The process moves slowly. SDOT hoped to complete flashing pedestrian signs by December 2018, which slid to September 2020. Officials blamed a three-month fabrication time, and “resource ability this year to install signs due to COVID,” agency logs say. Most are now in place, and the project should be complete in late 2022, Rasmussen said.
X-shaped icons with the letters R/R, known as a crossbuck, have been stenciled onto left-turn lanes.
Jittery train operators in Sodo took it upon themselves years ago to decelerate and blow horns after accidents and close calls at South Holgate Street, near a drug-treatment center and encampments. Sound Transit built gates for pedestrians to swing open, as a reminder of train presence. Still, from March to November 2020, Metro recorded eight “unsafe events” of trespassers, one of whom appeared to be resting on the ground when a train struck and injured him.
After the deaths last summer at Columbia City Station, Metro Transit Safety Administrator Jonathan Flomerfelt suggested horn blasts become routine at Rainier Valley crossings, but noted there are anti-noise agreements with the city.
His team is also looking to lower speeds through MLK Way to 25 mph, said a Sound Transit report after the fatal July 2 crash.
Trains require 7 to 8.5 seconds including operators reaction time, and roll 180 to 257 feet, to brake from Sound Transit’s standard 35 mph cruising speed to zero.
In Metro’s opinion, dropping to a 25 mph standard will be essential to improve the line’s official “undesirable” safety rating (probable vehicle collisions, and/or occasional serious pedestrian injuries) to “acceptable with management review,” a report said.
Passengers would lose 2½ minutes per trip, studies say. That could make transit a less-appealing alternative to driving for airport travelers and South King County commuters.
Morales wonders if greater frequency could offset time losses, if trains arrive every 7½ minutes rather than 10 minutes apart.
That might require more railcars at $4 million each. Signal re-timings would snarl motorists. “This is likely a multi-year process,” the safety-team log acknowledges.
For now, safety administrators have enacted an experimental 20 mph operating rule since September, just before trains approach three Rainier Valley stations.
More options appear in a Sound Transit safety team planning study, written in January 2022 by consulting firm David Evans and Associates, that leans heavily on Los Angeles Metro pilot projects:
- Short gates, as used in parking garages, could deter driving through left-turn lanes on red.
- SDOT could install red-light enforcement cameras at Sound Transit crossings, like the new Crenshaw Line to LAX.
- Red pavement lights parallel to the rails, flashing when trains pass, have reduced illegal turns in field tests, researchers at Cal State-Fullerton found.
- Handheld swing gates, like those in Sodo, are also suggested for Rainier Valley. Seattle DOT already decided to install more Z-shaped steel fences, which force pedestrians to look toward trains, Rasmussen said.
- A few awkward intersections, notably MLK at South Dawson Street, could add a left-turn lane northbound, so confused drivers don’t turn from a northbound thru lane.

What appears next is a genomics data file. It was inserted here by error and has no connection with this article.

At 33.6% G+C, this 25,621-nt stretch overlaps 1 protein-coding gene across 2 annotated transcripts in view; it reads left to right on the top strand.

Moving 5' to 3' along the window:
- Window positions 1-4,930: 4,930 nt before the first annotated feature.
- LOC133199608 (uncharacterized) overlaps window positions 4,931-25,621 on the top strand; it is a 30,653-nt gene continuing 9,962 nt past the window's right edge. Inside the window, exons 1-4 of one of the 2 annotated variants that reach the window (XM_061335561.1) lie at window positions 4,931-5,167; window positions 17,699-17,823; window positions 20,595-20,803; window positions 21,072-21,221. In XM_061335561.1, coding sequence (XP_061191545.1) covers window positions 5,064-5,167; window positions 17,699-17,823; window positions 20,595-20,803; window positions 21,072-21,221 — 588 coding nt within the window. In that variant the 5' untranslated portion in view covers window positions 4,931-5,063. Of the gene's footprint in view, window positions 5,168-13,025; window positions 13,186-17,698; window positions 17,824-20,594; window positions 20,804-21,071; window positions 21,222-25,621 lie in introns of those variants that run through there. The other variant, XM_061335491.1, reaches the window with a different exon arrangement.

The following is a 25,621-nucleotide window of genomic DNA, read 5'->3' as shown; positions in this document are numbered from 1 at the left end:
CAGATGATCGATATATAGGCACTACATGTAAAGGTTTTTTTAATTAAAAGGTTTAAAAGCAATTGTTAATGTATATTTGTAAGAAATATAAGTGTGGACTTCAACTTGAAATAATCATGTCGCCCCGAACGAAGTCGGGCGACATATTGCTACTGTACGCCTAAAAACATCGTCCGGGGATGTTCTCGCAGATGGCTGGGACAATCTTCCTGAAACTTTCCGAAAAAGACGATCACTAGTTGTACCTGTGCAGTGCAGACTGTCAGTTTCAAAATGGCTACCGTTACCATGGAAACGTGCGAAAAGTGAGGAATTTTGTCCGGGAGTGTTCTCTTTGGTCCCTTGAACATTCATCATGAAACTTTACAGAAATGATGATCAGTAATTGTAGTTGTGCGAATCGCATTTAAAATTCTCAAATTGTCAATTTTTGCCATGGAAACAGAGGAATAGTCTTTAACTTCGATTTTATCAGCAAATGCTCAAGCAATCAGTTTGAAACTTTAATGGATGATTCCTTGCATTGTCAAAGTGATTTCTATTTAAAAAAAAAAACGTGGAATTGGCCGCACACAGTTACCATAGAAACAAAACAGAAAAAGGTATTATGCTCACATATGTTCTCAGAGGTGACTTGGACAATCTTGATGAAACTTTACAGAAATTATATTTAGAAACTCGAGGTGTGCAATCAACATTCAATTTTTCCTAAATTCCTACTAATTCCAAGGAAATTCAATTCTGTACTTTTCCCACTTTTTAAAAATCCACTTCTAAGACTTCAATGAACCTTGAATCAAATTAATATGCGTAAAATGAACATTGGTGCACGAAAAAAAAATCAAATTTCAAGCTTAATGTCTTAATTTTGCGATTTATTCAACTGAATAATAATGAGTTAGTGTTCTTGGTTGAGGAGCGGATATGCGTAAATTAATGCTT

The new report mentions, but doesn’t propose, some curbs and barriers at secondary street crossings to block drivers from turning toward rails in the medians. Cars would enter MLK Way from side streets via right-turns only.
Some cities, such as Austin, are considering state-of-the-art “quadrant gates” that block car intrusions from all angles for commuter trains. But four gates plus signals cost at least $1 million per crossing.
Sound Transit eschewed gates on MLK Way while designing the line in the ’00s, to save on cost and land. Federal regulations allow gateless crossings for trains 35 mph or slower. (Sound Transit does operate three sets of conventional train gates in Sodo where tracks aren’t splitting a city street.)
The FTA is studying high-tech devices nationally, such as radar and lasers to detect obstacles farther than a train operator can see; visual and alarm warnings that shoo people off the tracks; or automated braking alerts that calculate real-time crash probability. Brain and eye-monitoring devices could check operator alertness.
Rebuild the railway?
A foolproof solution — move the valley’s tracks overhead or underground — hasn’t been debated. Grade separation would enable quicker travel, or automation like Vancouver, B.C.’s SkyTrain.
Transit-board member Claudia Balducci of Bellevue, who chairs the system expansion committee, called the Rainier Valley segment “an outlier” that produces too many collisions, making grade separation a fair long-term question. “I think we need to find a way to start talking about it,” she said.
Elevated guideways cost roughly $250 million per mile, plus the challenge to install tracks among live trains. A shallow tunnel alongside might be simpler but require severe traffic closures.
“That’s in the billions of dollars, and a lot of concrete. That’s a number with a B in it,” said Keel. “That kind of number would require voters to vote on it.”
Seattle Subway, a volunteer advocacy group, considers such a do-over unrealistic. Members prefer an express line from downtown to Georgetown and SeaTac, while Rainier Valley tracks endure as a slower local loop, Executive Director Efrain Hudnell said.
NTSB’s Homendy said service and safety on Amtrak’s high-speed Northeast Corridor have benefitted from retrofits that separate roads from trains. She’d endorse that strategy for Seattle, even at $1 billion or $2 billion, to prevent future suffering.
“When you’re talking about somebody’s life, that’s priceless,” she said.
Even a couple billion dollars is a fraction of Sound Transit’s latest financial plan, which totals $142 billion from 2017 to 2046, to build and operate 12 rail and bus lines serving 750,000 people a day. Sound Transit is expecting a $2.8 billion long-term boost in federal aid based on Biden administration infrastructure packages.
Keel says residents across Snohomish, King and Pierce counties would take a dim view of another construction try in Rainier Valley, while their own communities don’t have trains yet.